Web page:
[Editors' note: At the time of writing, Libby Anne and Sierra were unaware of the controversy surrounding Hugo Schwyzer. The discussion of his critique of emotional incest is not an endorsement of Schwyzer by NLQ.]
In Part 1 I looked at the definition of emotional incest and in Part 2 I looked at how integral emotional incest is to Christian Patriarchy, but in this segment I want to look at how easy it can be for even ordinary families to be sucked into (admittedly, less intense) patterns of emotional incest.
I recently came upon an article called “Princesses, Princes, Daughters, and Dads: Against Emotional Incest.” The author explains his own experiences as the father of a young daughter and the measures he plans to take to ensure that he does not fall into the trap of emotional incest. It was such a good article that I’m going to quote from it at length and then finish with some discussion.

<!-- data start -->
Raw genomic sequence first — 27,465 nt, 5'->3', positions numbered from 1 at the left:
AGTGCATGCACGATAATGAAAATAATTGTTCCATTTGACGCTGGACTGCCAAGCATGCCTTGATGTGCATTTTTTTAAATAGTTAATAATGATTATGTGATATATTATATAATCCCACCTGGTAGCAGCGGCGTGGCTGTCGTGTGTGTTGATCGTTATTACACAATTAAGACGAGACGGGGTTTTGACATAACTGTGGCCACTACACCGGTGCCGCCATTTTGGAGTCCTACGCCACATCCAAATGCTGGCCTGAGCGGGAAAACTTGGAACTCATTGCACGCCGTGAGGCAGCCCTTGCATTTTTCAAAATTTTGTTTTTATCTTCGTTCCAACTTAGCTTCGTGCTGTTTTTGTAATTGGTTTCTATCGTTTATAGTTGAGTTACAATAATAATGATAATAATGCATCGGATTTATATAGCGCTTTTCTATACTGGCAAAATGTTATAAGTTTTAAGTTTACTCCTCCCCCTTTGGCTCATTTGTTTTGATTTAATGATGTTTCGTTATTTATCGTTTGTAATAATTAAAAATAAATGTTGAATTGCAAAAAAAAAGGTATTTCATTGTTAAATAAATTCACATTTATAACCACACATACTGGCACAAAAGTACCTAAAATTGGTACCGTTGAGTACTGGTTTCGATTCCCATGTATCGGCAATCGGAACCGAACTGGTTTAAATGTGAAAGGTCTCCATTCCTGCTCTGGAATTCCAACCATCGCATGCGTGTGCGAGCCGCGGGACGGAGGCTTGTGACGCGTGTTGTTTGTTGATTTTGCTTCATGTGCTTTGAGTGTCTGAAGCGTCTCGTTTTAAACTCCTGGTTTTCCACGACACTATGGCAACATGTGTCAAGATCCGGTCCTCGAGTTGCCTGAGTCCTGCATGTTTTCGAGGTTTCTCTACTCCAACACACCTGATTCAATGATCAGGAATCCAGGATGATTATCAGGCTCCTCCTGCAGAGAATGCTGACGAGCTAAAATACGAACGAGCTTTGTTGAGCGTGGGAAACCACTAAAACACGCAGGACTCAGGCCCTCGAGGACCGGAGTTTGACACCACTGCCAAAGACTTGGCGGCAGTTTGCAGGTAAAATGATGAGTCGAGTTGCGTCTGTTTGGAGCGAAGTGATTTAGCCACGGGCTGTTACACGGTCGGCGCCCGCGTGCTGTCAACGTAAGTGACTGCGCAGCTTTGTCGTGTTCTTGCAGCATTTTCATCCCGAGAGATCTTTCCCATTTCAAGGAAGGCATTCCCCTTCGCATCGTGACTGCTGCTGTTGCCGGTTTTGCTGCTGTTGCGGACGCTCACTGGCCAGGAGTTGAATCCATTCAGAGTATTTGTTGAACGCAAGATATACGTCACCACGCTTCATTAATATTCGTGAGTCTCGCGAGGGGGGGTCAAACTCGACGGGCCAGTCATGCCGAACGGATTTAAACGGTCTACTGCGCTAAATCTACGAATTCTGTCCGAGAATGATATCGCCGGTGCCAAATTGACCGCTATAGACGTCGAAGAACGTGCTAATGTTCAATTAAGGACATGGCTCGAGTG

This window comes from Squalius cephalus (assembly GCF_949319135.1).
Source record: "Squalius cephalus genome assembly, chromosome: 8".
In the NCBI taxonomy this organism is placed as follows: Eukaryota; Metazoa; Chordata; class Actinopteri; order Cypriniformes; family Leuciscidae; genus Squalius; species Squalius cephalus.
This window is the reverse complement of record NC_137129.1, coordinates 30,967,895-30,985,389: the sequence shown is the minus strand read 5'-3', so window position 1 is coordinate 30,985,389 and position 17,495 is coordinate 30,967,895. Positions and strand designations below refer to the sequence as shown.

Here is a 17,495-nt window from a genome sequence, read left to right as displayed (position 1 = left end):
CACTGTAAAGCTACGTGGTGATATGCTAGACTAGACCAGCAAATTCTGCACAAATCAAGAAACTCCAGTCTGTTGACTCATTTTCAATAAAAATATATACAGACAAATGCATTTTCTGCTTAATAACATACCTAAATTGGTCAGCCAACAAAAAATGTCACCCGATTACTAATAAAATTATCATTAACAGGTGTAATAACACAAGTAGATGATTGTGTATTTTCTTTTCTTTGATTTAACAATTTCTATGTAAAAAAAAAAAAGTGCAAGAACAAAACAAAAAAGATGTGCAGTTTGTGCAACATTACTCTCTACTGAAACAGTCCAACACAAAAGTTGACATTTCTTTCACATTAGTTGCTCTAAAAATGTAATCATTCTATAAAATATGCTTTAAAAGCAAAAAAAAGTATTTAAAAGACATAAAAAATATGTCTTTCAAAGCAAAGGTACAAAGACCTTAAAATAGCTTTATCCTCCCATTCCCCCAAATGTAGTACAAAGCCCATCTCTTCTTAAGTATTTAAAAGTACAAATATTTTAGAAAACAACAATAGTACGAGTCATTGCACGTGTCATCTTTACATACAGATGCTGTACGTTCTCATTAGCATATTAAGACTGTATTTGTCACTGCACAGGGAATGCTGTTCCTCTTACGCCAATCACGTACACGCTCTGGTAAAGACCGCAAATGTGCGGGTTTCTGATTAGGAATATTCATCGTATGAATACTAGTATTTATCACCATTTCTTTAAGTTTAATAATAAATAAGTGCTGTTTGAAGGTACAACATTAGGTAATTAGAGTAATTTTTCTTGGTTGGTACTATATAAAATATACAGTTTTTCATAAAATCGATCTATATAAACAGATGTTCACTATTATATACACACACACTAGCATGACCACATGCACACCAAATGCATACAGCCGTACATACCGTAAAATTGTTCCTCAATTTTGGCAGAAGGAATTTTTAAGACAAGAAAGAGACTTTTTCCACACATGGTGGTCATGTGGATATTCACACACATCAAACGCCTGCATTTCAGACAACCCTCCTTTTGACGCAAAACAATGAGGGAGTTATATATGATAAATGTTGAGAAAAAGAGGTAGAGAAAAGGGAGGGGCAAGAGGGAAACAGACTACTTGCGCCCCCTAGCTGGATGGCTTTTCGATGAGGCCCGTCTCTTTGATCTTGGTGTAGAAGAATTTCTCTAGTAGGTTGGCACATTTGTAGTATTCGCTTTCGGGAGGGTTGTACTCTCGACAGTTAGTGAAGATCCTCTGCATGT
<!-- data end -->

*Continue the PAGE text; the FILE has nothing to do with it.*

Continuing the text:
Becoming a parent for the first time in one’s forties has myriad advantages, not least that one has had the opportunity to watch a great many of one’s peers “do it all first.” And I’ve seen, a time or nine, an unhealthy triangulation occur with dads, moms, and their daughters. While the dangers of physical incest and abuse are real, there’s a kind of emotionally incestuous dynamic I’ve witnessed between fathers and daughters, one in which dads seek from their daughters the validation and affirmation that they feel they are entitled to, but are not receiving from their wives.